It is safe to say that there has not been much for Oldham fans to celebrate so far this season.
From ongoing protests against chairman Abdallah Lemsagam’s ownership of the club, to a humiliating 7-0 Carabao Cup exit against Brentford and a season-long battle to retain the status as an EFL club they gained 115 years ago, it has been gruelling at times.
But even in struggling teams there is often a player who provides a shining light and, for the Latics this term, that has been Davis Keillor-Dunn. In 47 appearances in all competitions, the forward has scored 13 goals and assisted three more.
That return has, no doubt, been pivotal to keeping the club from being cut adrift at the bottom of the League Two table.
While the outlook has been bleak for long periods, for the 24-year-old, it is another part of the steep learning curve he has been on during the five seasons since he turned professional.
When his scholarship came to an end at Chesterfield, he headed to Scotland to sign for Ross County and experienced relegation from the Scottish Premiership in 2017/18 – his breakout season. “I matured into a man there,” he tells Sky Sports.
That statement is understandable given the fact he subsequently fell out of favour at Victoria Park, spent time on loan at Falkirk and then left by mutual consent in September 2019.
Four months later he dropped into the National League to sign for Wrexham and then joined Oldham on a one-year deal in October 2020 after Covid brought the 2019/20 campaign to a premature conclusion.
He announced his arrival in the EFL with 20 goal involvements in 50 games to really put his name on the map.
“I don’t want to sound big-headed, but I always believed in my ability,” Sunderland-born Keillor-Dunn explains.
“I knew I was getting to an age where wasn’t a young kid anymore and my numbers and my return needed to be great, otherwise I might have fallen by the wayside.
“I was putting a lot of pressure on myself to get those numbers and that’s what I pride myself on: my goals, my assists, my all-round performance. I always knew that if I was settled somewhere and enjoying my football, I would score and create goals wherever I was playing.”
It goes without saying that it must be somewhat disheartening to score or assist as often as he does – essentially a goal or an assist every third game – and not see it paying off in the league table
But Keillor-Dunn knows that experiencing such hardship will benefit his versatility and the all-round ability he craves later down the line in his career.
“I’d rather be cruising and flying at the top of the league, but sometimes it happens where you’ve got to dig deep.
“Being a forward player, it’s down to me to create and score goals. I’ve done well up to now and hopefully I can carry it on. It is not easy, but you have just got to keep knuckling down, giving your all and seeing where it takes you at the end of the season.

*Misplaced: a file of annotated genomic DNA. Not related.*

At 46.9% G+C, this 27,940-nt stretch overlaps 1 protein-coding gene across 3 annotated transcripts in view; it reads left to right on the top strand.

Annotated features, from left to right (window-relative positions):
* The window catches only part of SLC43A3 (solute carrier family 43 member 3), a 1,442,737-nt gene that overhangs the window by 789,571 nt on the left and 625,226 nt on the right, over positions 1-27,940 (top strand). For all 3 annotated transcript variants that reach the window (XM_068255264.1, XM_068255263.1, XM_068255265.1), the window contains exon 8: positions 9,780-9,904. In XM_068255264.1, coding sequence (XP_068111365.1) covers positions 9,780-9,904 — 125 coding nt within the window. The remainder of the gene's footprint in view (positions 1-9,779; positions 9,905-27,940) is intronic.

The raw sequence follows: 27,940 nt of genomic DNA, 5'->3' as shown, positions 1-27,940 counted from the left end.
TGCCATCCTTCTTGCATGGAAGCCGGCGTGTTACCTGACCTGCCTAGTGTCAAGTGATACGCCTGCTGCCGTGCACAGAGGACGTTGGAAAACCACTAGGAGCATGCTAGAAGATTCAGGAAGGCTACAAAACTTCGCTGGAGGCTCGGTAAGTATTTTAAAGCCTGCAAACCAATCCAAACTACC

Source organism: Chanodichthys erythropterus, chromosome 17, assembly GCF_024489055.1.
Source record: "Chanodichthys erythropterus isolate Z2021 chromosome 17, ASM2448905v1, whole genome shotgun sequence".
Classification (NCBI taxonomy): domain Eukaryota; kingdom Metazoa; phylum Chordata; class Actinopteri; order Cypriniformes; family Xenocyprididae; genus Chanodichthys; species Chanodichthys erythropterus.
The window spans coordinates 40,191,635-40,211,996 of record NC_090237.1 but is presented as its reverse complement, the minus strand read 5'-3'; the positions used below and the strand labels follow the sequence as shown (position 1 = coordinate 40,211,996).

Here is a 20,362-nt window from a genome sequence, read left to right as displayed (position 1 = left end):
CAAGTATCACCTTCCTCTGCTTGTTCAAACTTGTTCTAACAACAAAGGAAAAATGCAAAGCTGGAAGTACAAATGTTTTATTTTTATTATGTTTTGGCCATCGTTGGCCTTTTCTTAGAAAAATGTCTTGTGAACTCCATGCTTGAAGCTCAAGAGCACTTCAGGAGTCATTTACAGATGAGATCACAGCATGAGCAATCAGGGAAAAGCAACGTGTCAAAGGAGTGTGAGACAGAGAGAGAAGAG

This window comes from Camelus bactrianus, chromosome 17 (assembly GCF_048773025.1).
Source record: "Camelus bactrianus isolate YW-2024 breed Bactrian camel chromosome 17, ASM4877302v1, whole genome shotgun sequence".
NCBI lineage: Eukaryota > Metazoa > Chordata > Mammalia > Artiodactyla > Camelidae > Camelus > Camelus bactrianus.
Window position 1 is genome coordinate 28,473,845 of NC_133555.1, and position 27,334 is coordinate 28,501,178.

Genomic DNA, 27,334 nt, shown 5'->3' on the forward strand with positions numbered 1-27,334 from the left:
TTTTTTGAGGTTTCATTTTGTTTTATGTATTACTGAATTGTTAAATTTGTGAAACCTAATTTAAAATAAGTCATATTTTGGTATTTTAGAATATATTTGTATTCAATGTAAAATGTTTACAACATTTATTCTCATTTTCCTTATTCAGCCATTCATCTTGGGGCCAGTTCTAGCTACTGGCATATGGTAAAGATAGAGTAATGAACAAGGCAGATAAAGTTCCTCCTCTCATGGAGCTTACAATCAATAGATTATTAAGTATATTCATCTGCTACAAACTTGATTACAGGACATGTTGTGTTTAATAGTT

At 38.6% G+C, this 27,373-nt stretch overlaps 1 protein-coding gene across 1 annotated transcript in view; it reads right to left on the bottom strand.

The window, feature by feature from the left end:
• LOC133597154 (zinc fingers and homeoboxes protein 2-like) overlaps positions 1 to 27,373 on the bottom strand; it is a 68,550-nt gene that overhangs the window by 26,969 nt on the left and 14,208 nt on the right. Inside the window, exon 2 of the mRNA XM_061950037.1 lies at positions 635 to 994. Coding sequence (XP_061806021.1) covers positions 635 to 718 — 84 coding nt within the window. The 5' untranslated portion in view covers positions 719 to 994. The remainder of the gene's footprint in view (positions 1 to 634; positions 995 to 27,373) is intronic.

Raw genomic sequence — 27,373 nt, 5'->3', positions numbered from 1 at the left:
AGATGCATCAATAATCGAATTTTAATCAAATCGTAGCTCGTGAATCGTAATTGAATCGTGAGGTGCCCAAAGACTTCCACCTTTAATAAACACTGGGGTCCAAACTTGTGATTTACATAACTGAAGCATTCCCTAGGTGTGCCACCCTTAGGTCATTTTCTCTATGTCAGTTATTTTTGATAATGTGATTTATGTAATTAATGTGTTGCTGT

“Experiencing this now, I’ll have more of a heads-up when the going gets tough. I think you need to go through the tough times in football – and in life – to benefit and experience the good times.
“It’s not a good position to be in, but it’s good to learn from it and, when we get out of it, we can sit back and say ‘Let’s not let that happen again’.”
Admittedly, another shining light has emerged at Boundary Park in the last few months.
When Keith Curle was sacked on November 24, Oldham were managerless for two days short of two months – until club legend John Sheridan arrived for his sixth spell in charge.
He had an immediate impact, guiding the Latics to three wins and four draws in his first seven games in charge, which led to them breaking free of the clutches of the relegation zone for an all too fleeting moment.
Results have not quite gone their way since, with five straight defeats preceding Saturday’s visit of Mansfield, but those early results mean safety is still very much within touching distance in the final month or so of the season.
Keillor-Dunn has welcomed the calmness, stability and co-operation his appointment has brought.
“He hasn’t tried to complicate things. He has just said we need to take the game to teams and try and score as many goals as we can. He hasn’t come in and changed everything like some other managers might have done and dropped lads and things like that, he has just given us confidence.
“He tries to get smiles on faces and give the lads as much confidence as he can. He gives us the free rein in games to take it to teams, especially at home and against the top teams where we’ve got to go on and put in a performance.
“Knowing that the gaffer is here until the end of the season and we know it is not going to change means we can pull in the same direction and knuckle down. It’s good to have that bit of stability and know-how.”
He knows there is a sizeable fight ahead, too, but feels that, with the fans onside and the target in sight, the brief could not be clearer.
“The fans have been tremendous and Boundary Park has been a great place to play recently. Our home form wasn’t great at the start of the season, but we’ve picked up a few more wins at home and it’s massive for them to be on side.
“There’s not a stadium like it when we are doing well. Everybody understands that the club shouldn’t be at the level it is at.
“If you looked at the table a couple of weeks ago, you’d be a little bit more negative towards it, but now there’s something to play for and get our teeth right into. All the boys are relishing the challenge, to be honest.
“Just because we are down there, doesn’t mean our attitude and morale is down. We have got to stay positive as there are a lot of games to play and a lot of points to play for. We just need the fans to stick with us and give it a right good go.”
With nine games left to go, Oldham’s fight to preserve their status as an EFL club is on.